Organizations representing thousands of businesses asked the court of appeals to overturn the verdict, arguing that their obligations under the ADA do not extend to websites, and expressing concern about the cost of compliance. The brief was  filed by the Chamber of Commerce of the United States of America,  Restaurant Law Center, American Bankers Association, American Hotel & Lodging Association, American Resort Development Association, Asian American Hotel Owners Association, International Council of Shopping Centers, National Association of Convenience Stores, National Association of Realtors®, National Association of Theatre Owners, National Federation of Independent Businesses, National Multifamily Housing Council, and National Retail Federation, and a separate brief by the Florida Justice Reform Institute.

On the other side, the disability advocacy community’s friend of the court brief was filed by the National Federation of The Blind, American Council of the Blind, American Foundation For the Blind, Association of Late Deafened Adults, Disability Independence Group, Disability Rights Advocates, Disability Rights Education & Defense Fund, Disability Rights Florida, Florida Council Of The Blind, National Association of The Deaf, National Disability Rights Network, National Federation of the Blind of Florida, Washington Lawyers’ Committee For Civil Rights and Urban Affairs, and the World Institute on Disability. It is authored by Greg Care, Brown Goldstein & Levy.

The various federal courts of appeals have adopted their own standards for accessibility. Though there have been thousands of lawsuits on ADA website accessibility, Mr. Gil’s case is the first to have gone to trial. 

For whatever reason, the 11th Circuit has not yet decided Winn-Dixie. It remains to be seen how the court will enter the legal fray.  Federal courts of appeals have developed various flavors of standards on website website accessibility. Some are “all are covered” or “none or covered.” Some, including a prior 11th Circuit decision, find that the ADA covers a website if the site has a “nexus” to a physical store.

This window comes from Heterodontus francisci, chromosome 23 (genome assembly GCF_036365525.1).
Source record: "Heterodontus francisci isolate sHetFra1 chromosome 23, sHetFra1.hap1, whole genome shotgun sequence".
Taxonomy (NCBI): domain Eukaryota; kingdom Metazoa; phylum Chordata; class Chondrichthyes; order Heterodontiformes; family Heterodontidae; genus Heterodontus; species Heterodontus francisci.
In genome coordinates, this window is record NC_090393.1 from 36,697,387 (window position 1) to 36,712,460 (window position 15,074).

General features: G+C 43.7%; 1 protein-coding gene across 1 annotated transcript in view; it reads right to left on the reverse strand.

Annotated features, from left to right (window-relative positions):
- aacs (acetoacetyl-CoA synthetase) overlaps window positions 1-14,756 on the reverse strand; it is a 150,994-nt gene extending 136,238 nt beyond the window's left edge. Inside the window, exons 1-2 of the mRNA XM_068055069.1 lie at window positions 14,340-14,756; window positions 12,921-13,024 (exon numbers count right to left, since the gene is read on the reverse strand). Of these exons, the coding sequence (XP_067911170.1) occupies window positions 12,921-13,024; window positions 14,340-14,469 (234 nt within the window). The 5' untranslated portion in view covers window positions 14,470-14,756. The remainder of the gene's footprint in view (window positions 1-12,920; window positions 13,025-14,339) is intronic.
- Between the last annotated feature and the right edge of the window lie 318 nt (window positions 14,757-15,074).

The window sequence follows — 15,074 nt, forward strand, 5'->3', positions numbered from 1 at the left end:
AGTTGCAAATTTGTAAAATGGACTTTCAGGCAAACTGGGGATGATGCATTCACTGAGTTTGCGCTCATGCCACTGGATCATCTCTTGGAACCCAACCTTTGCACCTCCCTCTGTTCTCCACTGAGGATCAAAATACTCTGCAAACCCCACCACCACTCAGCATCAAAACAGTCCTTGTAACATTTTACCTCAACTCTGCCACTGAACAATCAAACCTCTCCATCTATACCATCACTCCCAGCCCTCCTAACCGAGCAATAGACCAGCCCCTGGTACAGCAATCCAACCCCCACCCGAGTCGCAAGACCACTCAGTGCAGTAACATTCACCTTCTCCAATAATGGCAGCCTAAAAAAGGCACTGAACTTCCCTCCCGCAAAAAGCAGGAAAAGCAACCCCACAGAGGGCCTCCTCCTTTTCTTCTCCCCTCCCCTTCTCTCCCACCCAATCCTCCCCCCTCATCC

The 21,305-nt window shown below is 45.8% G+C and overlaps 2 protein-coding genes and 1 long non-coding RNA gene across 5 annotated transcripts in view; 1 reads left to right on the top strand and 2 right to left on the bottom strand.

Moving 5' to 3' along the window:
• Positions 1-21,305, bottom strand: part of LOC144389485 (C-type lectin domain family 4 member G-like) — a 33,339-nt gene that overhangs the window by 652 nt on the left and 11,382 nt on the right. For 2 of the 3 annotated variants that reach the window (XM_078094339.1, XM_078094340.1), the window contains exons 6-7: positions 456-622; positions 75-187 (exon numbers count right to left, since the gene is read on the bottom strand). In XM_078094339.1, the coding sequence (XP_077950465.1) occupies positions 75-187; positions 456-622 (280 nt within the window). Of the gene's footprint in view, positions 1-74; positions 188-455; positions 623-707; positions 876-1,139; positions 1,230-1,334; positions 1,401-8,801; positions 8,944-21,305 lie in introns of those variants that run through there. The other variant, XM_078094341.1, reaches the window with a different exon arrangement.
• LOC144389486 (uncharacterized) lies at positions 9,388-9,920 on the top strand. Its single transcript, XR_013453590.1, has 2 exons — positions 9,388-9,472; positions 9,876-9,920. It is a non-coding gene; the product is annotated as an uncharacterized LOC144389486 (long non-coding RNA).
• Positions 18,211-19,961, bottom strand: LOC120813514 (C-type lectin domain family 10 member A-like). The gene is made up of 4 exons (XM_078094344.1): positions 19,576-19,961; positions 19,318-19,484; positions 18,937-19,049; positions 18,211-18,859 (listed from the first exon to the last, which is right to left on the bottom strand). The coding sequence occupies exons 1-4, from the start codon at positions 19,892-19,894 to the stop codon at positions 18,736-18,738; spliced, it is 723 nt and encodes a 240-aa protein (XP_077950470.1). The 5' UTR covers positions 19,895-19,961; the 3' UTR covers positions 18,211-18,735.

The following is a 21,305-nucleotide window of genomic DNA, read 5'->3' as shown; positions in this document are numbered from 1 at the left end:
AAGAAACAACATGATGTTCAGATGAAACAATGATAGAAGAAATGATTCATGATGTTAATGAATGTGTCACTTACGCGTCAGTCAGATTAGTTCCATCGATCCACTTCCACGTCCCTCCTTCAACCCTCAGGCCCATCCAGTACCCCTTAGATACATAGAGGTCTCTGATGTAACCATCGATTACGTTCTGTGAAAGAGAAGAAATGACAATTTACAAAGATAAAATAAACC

Of course, with so much commerce having moved online, including to businesses with products and services being sold solely online, the caselaw’s “none covered” and the “nexus” approach are seriously deficient. The situation has been changing since those cases were decided. 

“What percentage of retail sales are ecommerce? More than 10 years ago, ecommerce was at 5.1% of total retail purchases. Ecommerce now [2019] accounts for 16%.” “Since 2007, the web has tripled its share of retail sales.”
March 3, 2020

For federal circuit court cases at the time of argument (and I know of none since then), see Rendon v. Valleycrest Prods., 294 F.3d 1279 (11th Cir. 2002);Haynes. v. Dunkin' Donuts LLC, 2018 U.S. App. LEXIS 21126 *5-6 (11th Cir. 2018);Weyer v. Twentieth Century Fox Film Corp., 198 F.3d 1104 (9th Cir. 2000); Cullen v. Netflix, 600 F.Appx 508 (9th Cir 2015); Earll v. eBay, 599 F.Appx 695 (9th Cir. 2015); Carports Distribution Center, v. Automotive Wholesaler's, 37 F.3d 12 (1st Cir. 1994); Peoples v. Discover Fin. Servs., Inc., 387 F. App'x 179, 183 (3d Cir. 2010); Ford v. Schering-Plough, 145 F.3d 601 (3d Cir. 1998); Doe v. Mut. of Omaha Ins. Co., 179 F.3d 557, 559 (7th Cir. 1999); Parker v. Metro. Life Ins. Co., 121 F.3d 1006, 1010-11 (6th Cir. 1997); Morgan v. Joint Admin. Bd, 268 F.3d 456, 459 (7th Cir. 2001); Stoutenborough v. National Football League, 59 F.3d 580 (6th Cir. 1995); Carroll v. Fedfinancial Fed. Credit Union, 2018 U.S. Dist. LEXIS 108808, *11 (ED VA June 25, 2018); Pallozzi v. Allstate Life Insurance Co., 198 F.3d 28 (2d Cir. 1999), opinion amended on denial of reh'g, 204 F.3d 392 (2d Cir. 2000). 

Please let me know of any court decisions on this issue, both in courts of appeals and district courts.

To check on status of the case, or for copies of the briefs, feel free to write or call Mr. Ferleger,


For various perspectives on the suit generally (and before the new court of appeals decision):


Courthouse News Service

Court Decisions Brief – Southeast ADA Center

“Perspectives from an ADA Lawyer: Practical Implications of the Winn-Dixie Lawsuit”

Seyforth Shaw – ADA Title III

Advertising News

Lainey Feingold 

Fredrickson & Byron: